In 2011, Ghana produced a record-setting amount of cocoa, weighing in at over one million tonnes. Since then, as illegal mining steadily ramped up, cocoa production has trended downwards, with a drop to 740,000 tonnes in 2015

minerals and mining policy of ghana

Obuasi, GhanaKwaku Asare grabbed his machete and trekked through the bush to his cocoa farm—through winding pathways and hills, past ominous pits of muddy water, and underneath the low-hanging canopy of dried cocoa leaves. But the trees were bare. A few rotting cocoa pods littered the ground, while other stunted pods refused to ripen on the branches

“When the Chinese came, they told me that my plants were not yielding anymore because there was so much gold under the soil,” Asare said. After a few years of low production, he sold his 14 acres to a group of small-scale gold miners, also called galamsey miners, with a Chinese sponsor. The money is gone now and Asare’s land is poisoned

Kwaku Asare’s story is not uncommon in Denkyira Asikuma, a small farming village nestled amongst cocoa plantations outside of Dunkwa in Ghana’s Central region. At least 30 cocoa farmers in the village have sold their land to miners who quickly excavated, pumped in water and chemicals, and abandoned their pits when the work was done or when soldiers chased them away

Gold mining has always been a part of Ghana, from the ornate jewelry of the Ashanti kings to British colonization. In the last several years, however, largely unregulated galamsey mining has ramped up—due in part to Chinese investors who bring sophisticated equipment and a lagging economy that makes the prospect of striking gold too sweet to pass. These often illegal operations can result in contaminated water, deforestation, and a rise in violent crime. (Learn more about the real price of gold.)

minerals and mining policy of ghana

Illegal gold mining in Ghana further exacerbates a volatile cocoa market. In 2014, experts predicted a global cocoa shortage by 2020. However, cocoa production statistics have been unpredictable since then, according to the most recent data from the 2015-16 growing season. That year, there was a cocoa surplus, attributed to a prolonged rainy season. Recently, the price of the bean has plummeted to historic lows on global commodity exchanges—negatively impacting the profits of West African cocoa farmers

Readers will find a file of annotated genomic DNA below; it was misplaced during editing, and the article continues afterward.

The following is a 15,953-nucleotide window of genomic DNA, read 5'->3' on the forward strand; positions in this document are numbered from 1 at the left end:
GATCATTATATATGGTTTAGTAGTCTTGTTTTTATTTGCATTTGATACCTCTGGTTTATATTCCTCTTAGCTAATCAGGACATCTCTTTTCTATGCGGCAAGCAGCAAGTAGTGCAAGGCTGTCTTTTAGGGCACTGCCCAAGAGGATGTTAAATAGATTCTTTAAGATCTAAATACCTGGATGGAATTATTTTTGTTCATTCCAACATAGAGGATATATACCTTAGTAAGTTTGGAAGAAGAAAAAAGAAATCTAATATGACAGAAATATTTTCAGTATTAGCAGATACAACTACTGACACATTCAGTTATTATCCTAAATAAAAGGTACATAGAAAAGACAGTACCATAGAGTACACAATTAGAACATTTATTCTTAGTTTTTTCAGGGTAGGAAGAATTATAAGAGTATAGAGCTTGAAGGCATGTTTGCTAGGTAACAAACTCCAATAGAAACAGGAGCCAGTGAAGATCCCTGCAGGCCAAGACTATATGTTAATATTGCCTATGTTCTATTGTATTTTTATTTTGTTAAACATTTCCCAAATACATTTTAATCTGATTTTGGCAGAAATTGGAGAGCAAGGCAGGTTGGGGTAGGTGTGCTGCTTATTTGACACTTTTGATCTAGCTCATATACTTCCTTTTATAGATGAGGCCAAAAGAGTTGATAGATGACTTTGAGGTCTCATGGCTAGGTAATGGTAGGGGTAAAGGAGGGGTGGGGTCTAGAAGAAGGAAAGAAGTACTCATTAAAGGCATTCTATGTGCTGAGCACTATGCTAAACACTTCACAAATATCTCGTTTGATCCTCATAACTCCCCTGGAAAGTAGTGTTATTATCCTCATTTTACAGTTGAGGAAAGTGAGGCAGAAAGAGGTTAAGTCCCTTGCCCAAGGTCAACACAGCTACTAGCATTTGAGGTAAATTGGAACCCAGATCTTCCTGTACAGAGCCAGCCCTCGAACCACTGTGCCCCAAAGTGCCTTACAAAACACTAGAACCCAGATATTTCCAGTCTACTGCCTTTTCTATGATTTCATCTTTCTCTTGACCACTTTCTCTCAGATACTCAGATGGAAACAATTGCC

In 2011, Ghana produced a record-setting amount of cocoa, weighing in at over one million tonnes. Since then, as illegal mining steadily ramped up, cocoa production has trended downwards, with a drop to 740,000 tonnes in 2015

procedure for export of gold by licensed ... - accra, ghana

It is advisable for a foreign entity, be it an individual or corporate body seeking to set up a wholly-owned or subsidiary mineral purchasing and export company in Ghana to have access to legal representation for timely advice and compliance with the above directives. The legal representative must a lawyer with in-depth knowledge and workings of mineral and mining laws of Ghana

Mr David Yaw Danquah is the founder and Managing Partner of Legalstone Solicitors LLP, a boutique law firm in Ghana with a concentration on Corporate and Commercial, Mining and Infrastructure, Debt Recovery and Restructuring, Real Estate and Construction Law, and Commercial Arbitration. 

David has advised on numerous investment and mining-related transactions. He also has assisted countless international entities in establishing their operations in Ghana, and through his firms, offers support services to those entities. He has an impeccable record of providing technical savvy and exceptional client services.

David is a graduate of Kwame Nkrumah University of Science and Technology (KNUST), Kumasi, where he received his Bachelor’s Degree in Law (LL. B) and the Ghana School of Law, where he studied and received a Post Graduate Qualifying Certificate in Law (PQCL). He holds a Certificate in Negotiation Mastery from Harvard University. Presently, he is pursuing an LL.M Degree in International Dispute Resolution at the prestigious Queen Mary University of London, United Kingdom.   

procedure for export of gold by licensed ... - accra, ghana

The contents of this publication, current at the date of publication set out above, are for reference purposes only. They do not constitute legal advice and should not be relied upon as such. Specific legal advice about your particular circumstances should always be sought separately before taking any action based on this publication.

My client’f father had a business in Accra turning gold into bullion and cutting diamonds for foreign markets. He died and he left a will giving all of his assets to his only relative, his daughter. She wishes to bring the gold and diamonds to the U.S.A. Her father had a lawyer who is helping her to achieve that goal. I am the daughter’s U.S.A. lawyer, Would you be willing to look over what is being proposed and provide me with your opinion as to the appropriateness of the proposal and the total cost of exportation? Of course anything you tell me is between you and me. We simply need a second opinion. I have some documentation I can provide you, but I am unsure that I have everything. John W. Poulos, Professor of Law, University of California at Davis, California. I am also a member of the State Bar of California. Thank you so much, John

Recent Posts